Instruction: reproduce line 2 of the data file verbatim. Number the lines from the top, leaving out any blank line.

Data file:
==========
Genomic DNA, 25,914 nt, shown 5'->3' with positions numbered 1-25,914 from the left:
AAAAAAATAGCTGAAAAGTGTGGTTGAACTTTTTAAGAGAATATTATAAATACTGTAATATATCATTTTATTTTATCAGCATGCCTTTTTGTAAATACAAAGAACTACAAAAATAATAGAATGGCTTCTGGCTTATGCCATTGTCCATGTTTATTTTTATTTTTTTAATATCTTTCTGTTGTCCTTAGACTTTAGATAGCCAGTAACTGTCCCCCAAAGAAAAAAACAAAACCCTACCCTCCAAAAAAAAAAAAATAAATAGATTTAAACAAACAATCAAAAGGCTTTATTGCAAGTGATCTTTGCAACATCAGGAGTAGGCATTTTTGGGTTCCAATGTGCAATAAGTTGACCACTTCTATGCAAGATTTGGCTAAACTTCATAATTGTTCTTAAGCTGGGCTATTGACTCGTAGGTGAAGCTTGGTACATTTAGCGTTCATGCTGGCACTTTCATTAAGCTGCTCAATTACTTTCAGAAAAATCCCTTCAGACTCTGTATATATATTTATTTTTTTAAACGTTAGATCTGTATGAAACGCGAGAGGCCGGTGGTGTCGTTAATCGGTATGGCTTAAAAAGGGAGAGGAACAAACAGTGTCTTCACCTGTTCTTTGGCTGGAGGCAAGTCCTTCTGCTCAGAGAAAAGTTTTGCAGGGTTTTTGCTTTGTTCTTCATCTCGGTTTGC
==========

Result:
AAAAAAATAGCTGAAAAGTGTGGTTGAACTTTTTAAGAGAATATTATAAATACTGTAATATATCATTTTATTTTATCAGCATGCCTTTTTGTAAATACAAAGAACTACAAAAATAATAGAATGGCTTCTGGCTTATGCCATTGTCCATGTTTATTTTTATTTTTTTAATATCTTTCTGTTGTCCTTAGACTTTAGATAGCCAGTAACTGTCCCCCAAAGAAAAAAACAAAACCCTACCCTCCAAAAAAAAAAAAATAAATAGATTTAAACAAACAATCAAAAGGCTTTATTGCAAGTGATCTTTGCAACATCAGGAGTAGGCATTTTTGGGTTCCAATGTGCAATAAGTTGACCACTTCTATGCAAGATTTGGCTAAACTTCATAATTGTTCTTAAGCTGGGCTATTGACTCGTAGGTGAAGCTTGGTACATTTAGCGTTCATGCTGGCACTTTCATTAAGCTGCTCAATTACTTTCAGAAAAATCCCTTCAGACTCTGTATATATATTTATTTTTTTAAACGTTAGATCTGTATGAAACGCGAGAGGCCGGTGGTGTCGTTAATCGGTATGGCTTAAAAAGGGAGAGGAACAAACAGTGTCTTCACCTGTTCTTTGGCTGGAGGCAAGTCCTTCTGCTCAGAGAAAAGTTTTGCAGGGTTTTTGCTTTGTTCTTCATCTCGGTTTGC